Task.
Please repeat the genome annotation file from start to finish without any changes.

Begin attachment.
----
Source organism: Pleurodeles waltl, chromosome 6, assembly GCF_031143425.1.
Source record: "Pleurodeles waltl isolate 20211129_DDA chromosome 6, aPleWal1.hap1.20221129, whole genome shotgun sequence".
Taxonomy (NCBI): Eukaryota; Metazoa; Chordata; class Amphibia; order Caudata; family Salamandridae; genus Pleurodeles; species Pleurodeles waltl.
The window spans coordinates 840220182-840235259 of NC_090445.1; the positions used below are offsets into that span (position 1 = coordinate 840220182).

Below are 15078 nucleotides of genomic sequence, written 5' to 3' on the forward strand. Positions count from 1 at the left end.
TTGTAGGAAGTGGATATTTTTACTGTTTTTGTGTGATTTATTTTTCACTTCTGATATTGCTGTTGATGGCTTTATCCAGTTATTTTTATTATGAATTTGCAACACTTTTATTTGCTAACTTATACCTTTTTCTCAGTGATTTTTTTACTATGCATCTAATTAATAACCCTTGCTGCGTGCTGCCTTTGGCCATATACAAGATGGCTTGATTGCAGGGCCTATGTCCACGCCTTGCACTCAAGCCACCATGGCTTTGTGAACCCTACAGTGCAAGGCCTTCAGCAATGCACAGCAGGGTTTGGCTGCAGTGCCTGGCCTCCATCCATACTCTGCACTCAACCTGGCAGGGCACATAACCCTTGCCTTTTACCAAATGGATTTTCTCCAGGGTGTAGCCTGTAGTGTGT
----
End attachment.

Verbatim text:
Source organism: Pleurodeles waltl, chromosome 6, assembly GCF_031143425.1.
Source record: "Pleurodeles waltl isolate 20211129_DDA chromosome 6, aPleWal1.hap1.20221129, whole genome shotgun sequence".
Taxonomy (NCBI): Eukaryota; Metazoa; Chordata; class Amphibia; order Caudata; family Salamandridae; genus Pleurodeles; species Pleurodeles waltl.
The window spans coordinates 840220182-840235259 of NC_090445.1; the positions used below are offsets into that span (position 1 = coordinate 840220182).

Below are 15078 nucleotides of genomic sequence, written 5' to 3' on the forward strand. Positions count from 1 at the left end.
TTGTAGGAAGTGGATATTTTTACTGTTTTTGTGTGATTTATTTTTCACTTCTGATATTGCTGTTGATGGCTTTATCCAGTTATTTTTATTATGAATTTGCAACACTTTTATTTGCTAACTTATACCTTTTTCTCAGTGATTTTTTTACTATGCATCTAATTAATAACCCTTGCTGCGTGCTGCCTTTGGCCATATACAAGATGGCTTGATTGCAGGGCCTATGTCCACGCCTTGCACTCAAGCCACCATGGCTTTGTGAACCCTACAGTGCAAGGCCTTCAGCAATGCACAGCAGGGTTTGGCTGCAGTGCCTGGCCTCCATCCATACTCTGCACTCAACCTGGCAGGGCACATAACCCTTGCCTTTTACCAAATGGATTTTCTCCAGGGTGTAGCCTGTAGTGTGT